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Applicability Statement 1 protocol (AS1)

What is AS1?

The AS1 protocol is based on SMTP and S/MIME (email technologies). It was the first AS protocol developed and uses signing, encryption and MDN conventions. It works as follows:

  • Files are sent as "attachments" in a specially coded SMIME email message
  • Messages can, but aren't required to be signed
  • Messages can, but aren't required to be encrypted
  • Messages may, but aren't required to, request Message Disposition Notifications, or MDNs, to ensure the recipient gets the message.
  • If an MDN is requested, upon receipt and successful decryption or signature validation, a "success" MDN goes from the recipient to the original sender
  • Upon receipt and verification of the signature on the MDN, the original sender knows the recipient got their message, providing "non-repudiation"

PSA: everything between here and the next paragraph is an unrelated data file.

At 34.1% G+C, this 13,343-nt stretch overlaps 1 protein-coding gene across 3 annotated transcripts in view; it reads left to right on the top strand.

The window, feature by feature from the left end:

• If there are any problems receiving or interpreting the original AS1 message, a "failed" MDN may be sent back


AS1 was developed by EDI over the Internet (EDIINT), a working group of the Internet Engineering Task Force (IETF) during the 1990s to help facilitate web-based EDI communications between partners. At the time, it was a major technological step forward that delivered higher security with reduced setup costs over the Internet.

Status and Popularity

The AS1 EDI specification is superseded by the Applicability Statement 2 (AS2) standard, which uses HTTP.


AS1 achieves security with digital certificates and encryption. AS1 (like all AS file transfers) generally requires both sides of the exchange to trade X.509 certificates and specific "trading partner" names before transferring any documents. Its use of MDNs and digital certificates, and encryption is a recurring theme in many other protocols.